Search The Line of Best Fit
Search The Line of Best Fit


Sleigh Bells – Treats
12 August 2010, 10:00 Written by Erik Thompson

For those that find the recent influx of somnambulant musical success stories like Grizzly Bear, Fleet Foxes and Beach House all a bit too mundane for their bouts of Friday night recklessness, there has thankfully been a flood of boisterous bands whose only goal, it seems, is to shake all of us out of our collective comfort zones and on to a crowded dance floor as the speakers collapse around us. Crystal Castles, A Place To Bury Strangers and Fuck Buttons have all managed to create a modern sonic beauty out of ear-splitting dissonance, causing fans to happily go deaf while they get swept away by both their massive sound and boundless energy. Brooklyn’s Sleigh Bells fit easily into that discordant mold, crafting a relentless sonic onslaught on their debut record, Treats, that manages to be catchy simply because you can’t escape their massive sound; consuming the listener while also captivating them at the same time. And while the album does run out of gas a bit towards the end, the fact that it’s a mere thirty-two minutes speaks to both its combustible nature and brazen focus. Ultimately, something this incendiary is never really built to last.

The album kicks off riotously with a power-drill beat reminiscent of M.I.A.’s ‘Steppin Up,’ which is interesting since the duo is not only signed to M.I.A.’s N.E.E.T. Recordings, but frontwoman Alexis Krauss is often (wrongly) compared to the mercurial Sri Lankan singer. No matter who came up with the idea to incorporate the cacophonous drilling sound into their beats first, it’s a clear way to not only jarringly capture your listener’s attention, but also to clearly announce your raucous sonic intentions. Multi-instrumentalist Derek Miller (formerly of Poison The Well) is the mastermind of Sleigh Bells, and he deliberately obliterates any musical boundaries throughout the entire record, piling layer upon layer of filthy auditory mayhem on top of infectious, resounding beats, resulting in a racket that is as distinct as it is explosive. The “follow or get out of the way” nature of ‘Riot Rhythm’ is like the siren call of a modern day Pied Piper, leading the kids to one hell of a house party instead of to their doom. So much of Treats has an insular, remote quality, where you’re either in the know or you find yourself on the outside looking in; you can climb on board, but this supercharged dynamo is already moving and won’t be waiting for you for long.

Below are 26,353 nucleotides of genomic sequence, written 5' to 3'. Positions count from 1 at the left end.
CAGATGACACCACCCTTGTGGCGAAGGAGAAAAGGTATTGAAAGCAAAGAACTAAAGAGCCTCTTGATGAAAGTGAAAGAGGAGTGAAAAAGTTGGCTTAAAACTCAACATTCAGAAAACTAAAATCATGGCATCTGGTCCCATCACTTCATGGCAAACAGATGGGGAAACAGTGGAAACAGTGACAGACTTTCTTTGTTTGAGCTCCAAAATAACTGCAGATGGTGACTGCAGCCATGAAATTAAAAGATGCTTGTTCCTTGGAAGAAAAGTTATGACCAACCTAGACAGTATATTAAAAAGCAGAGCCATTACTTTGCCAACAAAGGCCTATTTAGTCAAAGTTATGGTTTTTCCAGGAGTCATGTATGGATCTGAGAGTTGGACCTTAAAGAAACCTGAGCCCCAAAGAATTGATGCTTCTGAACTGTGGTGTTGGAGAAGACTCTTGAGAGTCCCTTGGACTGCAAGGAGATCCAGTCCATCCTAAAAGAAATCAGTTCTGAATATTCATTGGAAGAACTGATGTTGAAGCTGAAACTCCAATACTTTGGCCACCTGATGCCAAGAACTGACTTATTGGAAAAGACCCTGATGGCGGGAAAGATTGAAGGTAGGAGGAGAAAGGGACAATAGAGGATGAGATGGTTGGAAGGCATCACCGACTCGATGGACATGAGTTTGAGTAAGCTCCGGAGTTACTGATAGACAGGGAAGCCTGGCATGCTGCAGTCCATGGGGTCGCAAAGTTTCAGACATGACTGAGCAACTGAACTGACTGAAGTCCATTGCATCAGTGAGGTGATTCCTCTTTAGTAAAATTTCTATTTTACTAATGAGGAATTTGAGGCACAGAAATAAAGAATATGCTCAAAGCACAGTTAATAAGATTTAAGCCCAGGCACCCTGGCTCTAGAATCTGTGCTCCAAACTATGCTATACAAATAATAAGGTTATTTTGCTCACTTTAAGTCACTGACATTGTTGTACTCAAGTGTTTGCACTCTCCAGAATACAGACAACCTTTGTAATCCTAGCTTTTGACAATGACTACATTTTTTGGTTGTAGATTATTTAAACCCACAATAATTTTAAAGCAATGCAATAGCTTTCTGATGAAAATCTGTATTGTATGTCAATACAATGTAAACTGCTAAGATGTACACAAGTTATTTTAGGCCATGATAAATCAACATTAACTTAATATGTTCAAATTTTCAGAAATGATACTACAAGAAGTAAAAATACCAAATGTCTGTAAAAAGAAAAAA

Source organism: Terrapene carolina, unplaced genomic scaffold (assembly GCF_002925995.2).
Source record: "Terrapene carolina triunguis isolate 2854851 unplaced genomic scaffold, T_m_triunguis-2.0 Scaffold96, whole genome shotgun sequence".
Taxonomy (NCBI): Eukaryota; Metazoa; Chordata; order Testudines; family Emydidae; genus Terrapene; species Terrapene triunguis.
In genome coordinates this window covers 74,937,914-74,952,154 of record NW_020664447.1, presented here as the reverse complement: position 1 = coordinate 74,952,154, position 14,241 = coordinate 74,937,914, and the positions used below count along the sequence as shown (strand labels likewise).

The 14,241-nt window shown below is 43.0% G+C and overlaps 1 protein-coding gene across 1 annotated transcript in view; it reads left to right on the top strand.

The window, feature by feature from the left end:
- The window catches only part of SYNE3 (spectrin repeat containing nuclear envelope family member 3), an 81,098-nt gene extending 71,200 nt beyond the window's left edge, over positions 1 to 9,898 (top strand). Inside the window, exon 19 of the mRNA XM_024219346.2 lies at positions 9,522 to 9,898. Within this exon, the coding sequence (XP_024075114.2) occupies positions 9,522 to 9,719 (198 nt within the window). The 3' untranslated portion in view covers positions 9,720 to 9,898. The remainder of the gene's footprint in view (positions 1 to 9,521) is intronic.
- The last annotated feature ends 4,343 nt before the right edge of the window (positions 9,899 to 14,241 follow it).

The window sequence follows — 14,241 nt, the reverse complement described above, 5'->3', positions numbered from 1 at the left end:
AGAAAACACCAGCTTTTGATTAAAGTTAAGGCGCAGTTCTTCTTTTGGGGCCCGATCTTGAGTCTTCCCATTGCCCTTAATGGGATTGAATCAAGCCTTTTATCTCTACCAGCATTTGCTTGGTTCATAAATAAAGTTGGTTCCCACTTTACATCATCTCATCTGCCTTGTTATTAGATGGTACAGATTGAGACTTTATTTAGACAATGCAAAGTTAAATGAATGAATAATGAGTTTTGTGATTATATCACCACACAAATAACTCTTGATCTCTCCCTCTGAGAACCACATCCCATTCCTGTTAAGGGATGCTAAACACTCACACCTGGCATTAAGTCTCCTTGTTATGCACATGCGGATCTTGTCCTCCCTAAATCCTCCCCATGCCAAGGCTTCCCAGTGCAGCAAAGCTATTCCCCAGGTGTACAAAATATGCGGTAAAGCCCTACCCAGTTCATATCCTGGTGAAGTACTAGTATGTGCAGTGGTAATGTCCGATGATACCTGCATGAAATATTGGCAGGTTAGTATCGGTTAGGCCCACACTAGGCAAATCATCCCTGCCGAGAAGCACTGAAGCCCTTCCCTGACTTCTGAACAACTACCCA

A few of these songs have been floating around since 2009, when the fledgling duo’s demos created a stir that has been building rapidly ever since. ‘Beach Girls’ gets reworked (for the better) here as ‘Kids,’ and ‘Ring Ring’ is renamed ‘Rill Rill,’ but still keeps the indelible guitar riff from Funkadelic’s ‘Can You Get To That.’ It was the irresistible fury of ‘Crown On The Ground’ that got everyone’s attention in the first place, and while the finished version is a bit cleaner and more polished, none of the intensity and inventiveness of the demo has been lost, and the song soars just like it should. ‘A/B Machines’ perhaps stays truest to the primitive ferocity of the initial version, with the frayed production on the track making it sound it could break apart at any minute. Krauss’ vocals sound robotic and tense, which is a perfect compliment to the apocalyptic sounds Miller is generating, as if the future itself is violently colliding with the present day in a restless struggle for supremacy.

‘Infinity Guitars’ is the outsider anthem of the anti-cheerleader, with her smeared black eyeliner streaming down her face as she completely loses herself within the crushing finish of the song, which detonates relentlessly all around her. Unfortunately, that caustic spirit proves impossible for the band to maintain, and ‘Run The Heart,’ ‘Rachel,’ and ‘Straight A’s’ prove to be just mere filler compared to the far more innovative tracks on the record’s second half. The title track begins with a ‘How Soon Is Now’ hum before unleashing the over-processed siren-like guitars that announce the decimation of not only our speakers but music as we know it, and closes out the album in turbulent, feisty manner. Loud is now the new quiet, with Sleigh Bells leading the charge and leaving everything and everyone trembling in the wake of their seething, untamed sound.


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